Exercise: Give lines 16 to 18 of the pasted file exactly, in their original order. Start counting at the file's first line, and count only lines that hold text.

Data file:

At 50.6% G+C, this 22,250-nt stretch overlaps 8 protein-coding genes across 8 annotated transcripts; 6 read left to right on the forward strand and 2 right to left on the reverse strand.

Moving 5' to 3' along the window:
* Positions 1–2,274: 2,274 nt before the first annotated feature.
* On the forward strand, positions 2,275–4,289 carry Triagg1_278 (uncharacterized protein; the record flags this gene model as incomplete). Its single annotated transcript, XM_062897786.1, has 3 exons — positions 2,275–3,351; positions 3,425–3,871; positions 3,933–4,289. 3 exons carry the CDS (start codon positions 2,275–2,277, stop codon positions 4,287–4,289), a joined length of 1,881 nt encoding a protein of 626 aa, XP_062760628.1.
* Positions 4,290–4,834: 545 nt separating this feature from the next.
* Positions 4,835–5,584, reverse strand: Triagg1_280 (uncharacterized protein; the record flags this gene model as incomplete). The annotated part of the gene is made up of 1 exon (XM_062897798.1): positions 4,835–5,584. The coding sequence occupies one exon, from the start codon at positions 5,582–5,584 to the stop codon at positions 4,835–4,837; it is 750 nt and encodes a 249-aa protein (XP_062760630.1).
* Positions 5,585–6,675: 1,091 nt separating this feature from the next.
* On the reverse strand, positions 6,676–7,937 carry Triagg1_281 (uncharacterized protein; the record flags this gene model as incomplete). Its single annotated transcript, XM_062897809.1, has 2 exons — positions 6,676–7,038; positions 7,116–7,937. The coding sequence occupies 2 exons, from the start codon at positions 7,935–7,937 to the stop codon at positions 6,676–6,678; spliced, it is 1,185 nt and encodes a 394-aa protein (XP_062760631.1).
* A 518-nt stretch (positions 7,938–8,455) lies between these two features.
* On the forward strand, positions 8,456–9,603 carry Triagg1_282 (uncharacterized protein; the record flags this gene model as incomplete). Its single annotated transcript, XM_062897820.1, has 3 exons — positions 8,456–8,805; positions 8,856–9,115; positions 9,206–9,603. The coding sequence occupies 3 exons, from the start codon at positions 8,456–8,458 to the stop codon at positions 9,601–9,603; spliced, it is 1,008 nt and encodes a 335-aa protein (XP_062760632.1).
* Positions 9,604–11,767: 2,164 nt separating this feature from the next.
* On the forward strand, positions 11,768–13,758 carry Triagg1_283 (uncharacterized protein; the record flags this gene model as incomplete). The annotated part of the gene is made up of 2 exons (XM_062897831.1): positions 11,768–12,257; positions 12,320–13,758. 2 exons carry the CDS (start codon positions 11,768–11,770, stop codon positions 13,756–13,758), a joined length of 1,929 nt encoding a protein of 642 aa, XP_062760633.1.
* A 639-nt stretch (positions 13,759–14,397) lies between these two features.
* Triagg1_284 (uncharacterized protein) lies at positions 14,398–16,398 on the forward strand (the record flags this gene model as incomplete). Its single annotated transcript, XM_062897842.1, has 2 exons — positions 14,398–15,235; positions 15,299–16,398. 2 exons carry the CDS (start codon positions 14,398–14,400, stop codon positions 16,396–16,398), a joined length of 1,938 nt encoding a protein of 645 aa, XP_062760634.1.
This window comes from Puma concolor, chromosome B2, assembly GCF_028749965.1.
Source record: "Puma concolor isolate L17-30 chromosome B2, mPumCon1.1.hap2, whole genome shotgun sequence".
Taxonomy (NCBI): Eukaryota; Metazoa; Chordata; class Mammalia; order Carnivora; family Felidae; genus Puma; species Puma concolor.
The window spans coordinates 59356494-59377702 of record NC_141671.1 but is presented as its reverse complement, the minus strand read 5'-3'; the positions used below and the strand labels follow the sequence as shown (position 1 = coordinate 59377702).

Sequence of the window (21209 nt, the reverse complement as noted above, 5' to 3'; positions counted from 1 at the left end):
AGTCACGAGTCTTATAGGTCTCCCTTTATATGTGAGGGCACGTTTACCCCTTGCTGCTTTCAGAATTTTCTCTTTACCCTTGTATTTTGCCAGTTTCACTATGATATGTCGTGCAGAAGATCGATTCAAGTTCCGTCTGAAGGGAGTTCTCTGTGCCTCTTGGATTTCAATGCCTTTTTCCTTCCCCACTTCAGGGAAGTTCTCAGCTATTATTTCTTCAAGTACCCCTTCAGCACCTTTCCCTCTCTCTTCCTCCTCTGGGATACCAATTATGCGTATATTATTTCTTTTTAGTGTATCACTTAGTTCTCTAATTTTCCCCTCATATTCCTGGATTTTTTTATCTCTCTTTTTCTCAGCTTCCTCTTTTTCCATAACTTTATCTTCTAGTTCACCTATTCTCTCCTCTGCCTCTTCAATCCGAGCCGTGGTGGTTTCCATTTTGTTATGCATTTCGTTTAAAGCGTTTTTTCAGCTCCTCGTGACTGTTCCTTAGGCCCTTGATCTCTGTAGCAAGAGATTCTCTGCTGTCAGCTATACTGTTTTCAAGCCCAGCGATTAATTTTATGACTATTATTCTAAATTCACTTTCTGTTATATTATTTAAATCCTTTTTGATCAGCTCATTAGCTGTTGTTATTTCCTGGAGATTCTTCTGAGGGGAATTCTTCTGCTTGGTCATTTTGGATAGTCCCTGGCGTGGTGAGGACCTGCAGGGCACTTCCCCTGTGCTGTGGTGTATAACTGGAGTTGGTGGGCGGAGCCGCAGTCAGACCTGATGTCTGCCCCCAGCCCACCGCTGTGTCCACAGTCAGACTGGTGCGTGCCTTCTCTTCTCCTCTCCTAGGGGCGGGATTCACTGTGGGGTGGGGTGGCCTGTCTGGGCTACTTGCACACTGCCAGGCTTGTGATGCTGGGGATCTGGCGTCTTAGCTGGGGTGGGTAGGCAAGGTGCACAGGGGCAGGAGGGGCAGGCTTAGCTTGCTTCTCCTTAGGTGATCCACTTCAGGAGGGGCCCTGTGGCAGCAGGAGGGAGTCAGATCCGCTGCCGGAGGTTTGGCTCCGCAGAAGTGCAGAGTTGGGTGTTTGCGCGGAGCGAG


Source record: "Puma concolor isolate L17-30 chromosome B2, mPumCon1.1.hap2, whole genome shotgun sequence".
Taxonomy (NCBI): Eukaryota; Metazoa; Chordata; class Mammalia; order Carnivora; family Felidae; genus Puma; species Puma concolor.
The window spans coordinates 59356494-59377702 of record NC_141671.1 but is presented as its reverse complement, the minus strand read 5'-3'; the positions used below and the strand labels follow the sequence as shown (position 1 = coordinate 59377702).